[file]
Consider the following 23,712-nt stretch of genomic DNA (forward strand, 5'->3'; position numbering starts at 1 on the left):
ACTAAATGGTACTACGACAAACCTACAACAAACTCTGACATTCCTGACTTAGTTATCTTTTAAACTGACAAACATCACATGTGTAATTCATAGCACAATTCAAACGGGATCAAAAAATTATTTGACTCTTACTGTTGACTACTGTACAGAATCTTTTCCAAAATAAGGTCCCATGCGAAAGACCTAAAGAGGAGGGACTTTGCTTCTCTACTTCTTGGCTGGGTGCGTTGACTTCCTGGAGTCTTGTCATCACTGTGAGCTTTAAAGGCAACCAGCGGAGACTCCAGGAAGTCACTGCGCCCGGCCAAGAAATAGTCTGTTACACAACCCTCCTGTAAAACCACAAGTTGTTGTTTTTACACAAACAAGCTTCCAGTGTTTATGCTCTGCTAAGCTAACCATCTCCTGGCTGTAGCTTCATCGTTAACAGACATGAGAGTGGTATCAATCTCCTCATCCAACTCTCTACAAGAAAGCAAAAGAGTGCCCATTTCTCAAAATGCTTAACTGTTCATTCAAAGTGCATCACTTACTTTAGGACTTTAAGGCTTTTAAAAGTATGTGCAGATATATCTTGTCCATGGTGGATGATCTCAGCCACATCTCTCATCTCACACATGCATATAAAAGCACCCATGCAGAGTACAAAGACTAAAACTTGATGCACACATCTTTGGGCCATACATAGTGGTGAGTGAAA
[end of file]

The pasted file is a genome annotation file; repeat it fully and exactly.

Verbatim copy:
Consider the following 23,712-nt stretch of genomic DNA (forward strand, 5'->3'; position numbering starts at 1 on the left):
ACTAAATGGTACTACGACAAACCTACAACAAACTCTGACATTCCTGACTTAGTTATCTTTTAAACTGACAAACATCACATGTGTAATTCATAGCACAATTCAAACGGGATCAAAAAATTATTTGACTCTTACTGTTGACTACTGTACAGAATCTTTTCCAAAATAAGGTCCCATGCGAAAGACCTAAAGAGGAGGGACTTTGCTTCTCTACTTCTTGGCTGGGTGCGTTGACTTCCTGGAGTCTTGTCATCACTGTGAGCTTTAAAGGCAACCAGCGGAGACTCCAGGAAGTCACTGCGCCCGGCCAAGAAATAGTCTGTTACACAACCCTCCTGTAAAACCACAAGTTGTTGTTTTTACACAAACAAGCTTCCAGTGTTTATGCTCTGCTAAGCTAACCATCTCCTGGCTGTAGCTTCATCGTTAACAGACATGAGAGTGGTATCAATCTCCTCATCCAACTCTCTACAAGAAAGCAAAAGAGTGCCCATTTCTCAAAATGCTTAACTGTTCATTCAAAGTGCATCACTTACTTTAGGACTTTAAGGCTTTTAAAAGTATGTGCAGATATATCTTGTCCATGGTGGATGATCTCAGCCACATCTCTCATCTCACACATGCATATAAAAGCACCCATGCAGAGTACAAAGACTAAAACTTGATGCACACATCTTTGGGCCATACATAGTGGTGAGTGAAA